Review: Blast Off Festival 2017


First and most important point: I didn’t see Thee Eviltones.

True, I might have caught, at the very least, a little of their set had I been able to find the venue with more ease – but when your phone has been reduced to a pay as you go tariff, you have no wifi, and nobody, not one single person in the entire city, knows where the venue is…then an awful lot of walking round in circles goes on. In the rain. Then you meet someone with a proper smartphone, but who then proceeds to give you the wrong directions so you end up on the wrong side of the Trent entirely…cheers, mate!! I can see it’s going to be one of those nights.

Eventually, I do at least locate the correct street, only to find that, far from having changed its name (as the website suggests) to the ‘I Club’ the building is still VERY MUCH called the Irish Centre, bright green shamrocks and all: no wonder no cunt in town knew it by its other appellation. Once I’m in, however, and the promoters have very accommodatingly sorted out my press pass, I’m struck by (a) what a great place it is, and (b) how it resembles, almost brick-for-brick, the old arts centres and ‘refecs’ often depicted in books on the original 60s psych scene. Rather befitting, then, for a band- or at least, the frontman thereof – celebrating their 50th year on it.

For similar reasons, even though they haven’t been together anywhere as long, it would probably have also suited The Fuzztones, purveyors of eerie haunted-garage sleaze that wouldn’t have gone amiss in a Roger Corman or even Derek Ford exploitation movie. Unfortunately, Rudi Protrudi (currently a ‘resident alien’ in Berlin) and his band of merry men have been denied entry to the UK at the chunnel checkpoint (for reasons that still at time of writing remain unspecified) so they won’t be gracing our stages anytime soon. Which obviously means, once word gets around, a few less punters through the door: but also means that Peter Daltrey and Kaleidoscope, formerly relegated to status of ‘special guests’, now get to headline tonight’s show.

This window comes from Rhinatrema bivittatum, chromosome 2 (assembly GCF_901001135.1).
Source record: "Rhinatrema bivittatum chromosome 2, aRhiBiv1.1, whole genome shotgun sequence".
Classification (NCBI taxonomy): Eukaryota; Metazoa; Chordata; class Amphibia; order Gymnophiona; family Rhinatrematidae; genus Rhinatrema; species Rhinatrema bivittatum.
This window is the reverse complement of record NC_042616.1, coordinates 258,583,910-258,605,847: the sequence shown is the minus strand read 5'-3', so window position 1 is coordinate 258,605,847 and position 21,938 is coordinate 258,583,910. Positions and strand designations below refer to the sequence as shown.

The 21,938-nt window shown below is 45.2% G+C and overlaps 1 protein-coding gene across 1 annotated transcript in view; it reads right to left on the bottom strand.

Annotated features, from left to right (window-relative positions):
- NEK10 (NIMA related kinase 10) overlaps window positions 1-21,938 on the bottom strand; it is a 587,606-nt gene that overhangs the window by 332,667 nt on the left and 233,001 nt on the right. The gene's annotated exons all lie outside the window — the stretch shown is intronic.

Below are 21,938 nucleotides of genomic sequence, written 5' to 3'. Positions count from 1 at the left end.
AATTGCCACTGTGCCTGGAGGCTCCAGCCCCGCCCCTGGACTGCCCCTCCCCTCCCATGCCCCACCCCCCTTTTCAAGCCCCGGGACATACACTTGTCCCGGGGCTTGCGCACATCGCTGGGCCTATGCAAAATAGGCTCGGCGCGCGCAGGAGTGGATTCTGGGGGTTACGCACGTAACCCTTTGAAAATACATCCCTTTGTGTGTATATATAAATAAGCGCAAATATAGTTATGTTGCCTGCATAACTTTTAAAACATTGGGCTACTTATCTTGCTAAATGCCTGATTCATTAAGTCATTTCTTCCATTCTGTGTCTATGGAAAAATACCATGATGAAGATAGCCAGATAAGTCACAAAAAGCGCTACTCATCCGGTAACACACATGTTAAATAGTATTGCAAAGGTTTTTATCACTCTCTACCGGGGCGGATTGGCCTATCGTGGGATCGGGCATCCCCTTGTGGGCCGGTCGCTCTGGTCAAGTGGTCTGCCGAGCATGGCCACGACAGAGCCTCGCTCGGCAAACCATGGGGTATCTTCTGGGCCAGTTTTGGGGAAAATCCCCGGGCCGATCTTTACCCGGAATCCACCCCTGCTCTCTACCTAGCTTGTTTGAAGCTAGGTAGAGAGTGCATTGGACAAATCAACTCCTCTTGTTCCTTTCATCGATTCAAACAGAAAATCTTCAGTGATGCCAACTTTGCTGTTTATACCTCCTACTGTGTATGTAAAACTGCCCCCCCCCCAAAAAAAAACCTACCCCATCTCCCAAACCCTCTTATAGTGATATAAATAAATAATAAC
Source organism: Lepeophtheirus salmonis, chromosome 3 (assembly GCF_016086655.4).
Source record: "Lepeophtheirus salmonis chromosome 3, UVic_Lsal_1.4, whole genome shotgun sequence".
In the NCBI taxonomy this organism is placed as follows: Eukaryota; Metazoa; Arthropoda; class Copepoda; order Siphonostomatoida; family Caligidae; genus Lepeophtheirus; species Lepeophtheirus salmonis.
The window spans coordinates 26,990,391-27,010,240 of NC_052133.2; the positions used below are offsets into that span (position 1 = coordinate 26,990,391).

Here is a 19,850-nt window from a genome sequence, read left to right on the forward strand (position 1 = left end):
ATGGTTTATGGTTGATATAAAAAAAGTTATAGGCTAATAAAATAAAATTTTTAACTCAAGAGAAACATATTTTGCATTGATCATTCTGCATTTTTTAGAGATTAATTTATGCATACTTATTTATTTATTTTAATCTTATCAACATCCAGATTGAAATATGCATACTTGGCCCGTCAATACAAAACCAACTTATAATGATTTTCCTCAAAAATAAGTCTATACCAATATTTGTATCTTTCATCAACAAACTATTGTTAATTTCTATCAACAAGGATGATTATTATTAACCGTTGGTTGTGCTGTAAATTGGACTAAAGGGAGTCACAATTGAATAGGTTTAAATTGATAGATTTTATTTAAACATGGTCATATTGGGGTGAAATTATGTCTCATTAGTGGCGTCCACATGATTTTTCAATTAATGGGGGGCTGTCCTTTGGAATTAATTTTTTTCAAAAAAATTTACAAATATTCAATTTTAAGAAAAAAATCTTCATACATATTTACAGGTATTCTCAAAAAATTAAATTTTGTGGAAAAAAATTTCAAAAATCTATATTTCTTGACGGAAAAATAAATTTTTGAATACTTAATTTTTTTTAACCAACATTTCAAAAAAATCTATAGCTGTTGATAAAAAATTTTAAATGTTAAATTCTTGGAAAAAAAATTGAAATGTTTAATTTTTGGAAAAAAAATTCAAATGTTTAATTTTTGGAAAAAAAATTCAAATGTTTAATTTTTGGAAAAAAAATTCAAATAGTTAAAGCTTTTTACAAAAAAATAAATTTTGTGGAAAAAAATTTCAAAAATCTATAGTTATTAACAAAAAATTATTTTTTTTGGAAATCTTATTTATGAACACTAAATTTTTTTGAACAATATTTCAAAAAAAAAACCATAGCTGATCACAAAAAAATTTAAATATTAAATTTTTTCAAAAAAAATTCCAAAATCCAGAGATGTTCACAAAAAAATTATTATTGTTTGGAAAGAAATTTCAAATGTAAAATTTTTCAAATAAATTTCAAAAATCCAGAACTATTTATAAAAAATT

Which, if you ask me, is the way it always fucking should have been anyway: the Fuzztones may well be the trendier name to drop, but at the end of the day, all they’ll ever be is a faux-ersatz Music Machine/Seeds-lite with a few trademark Stoogisms and a touch of Vanianity thrown in. Peter Daltrey, on the other hand, is the real deal, the genuine mutt’s nuts. Five decades ago, he and four other lads from the Bethnal Green/ Whitechapel area got together and released an album which, had it sold more copies, would have defined British psych as much as Sergeant Pepper, Mellow Yellow, A Quick One or Piper At The Gates Of Dawn: it didn’t, but those who heard Kaleidoscope’s debut Tangerine Dream at its time of release (or indeed those like me, born too late but able to catch up over the succeeding years) have never forgotten its power, ultimately resulting in a cult following of extreme fervency and respect.

Eventually, Daltrey, like all other survivors from the original era who know when they’re onto a good thing, wised up and reformed the band for sporadic live shows: and though tonight, we’re not treated to the spectacle of fellow founders Eddie Pumer and Danny Bridgman appearing onstage for the encores (as they will be in London the following evening) the sounds made by the great man and his cohorts (three-fifths of Glasgow folk-psychsters Trembling Bells plus additional alumni) are more than authentic enough for full recompense. Yet it’s more than just that: though guitarist Mike Hastings and keyboardist Lavinia Blackwall have obviously studied the original quintet’s template to the letter (the twisting, twergling guitar spirals of Murder Of Lewis Tollani, the sudden ominous thud of organ that announces Flight From Ashiya) and recognise the audience’s wish for a sound as close to the original as possible, they’re still happy to expand upon it rather than merely replicate it. Which, having joined one of your all-time favourite bands of a bygone era, is the secret key to making it work on any level beyond pure nostalgia.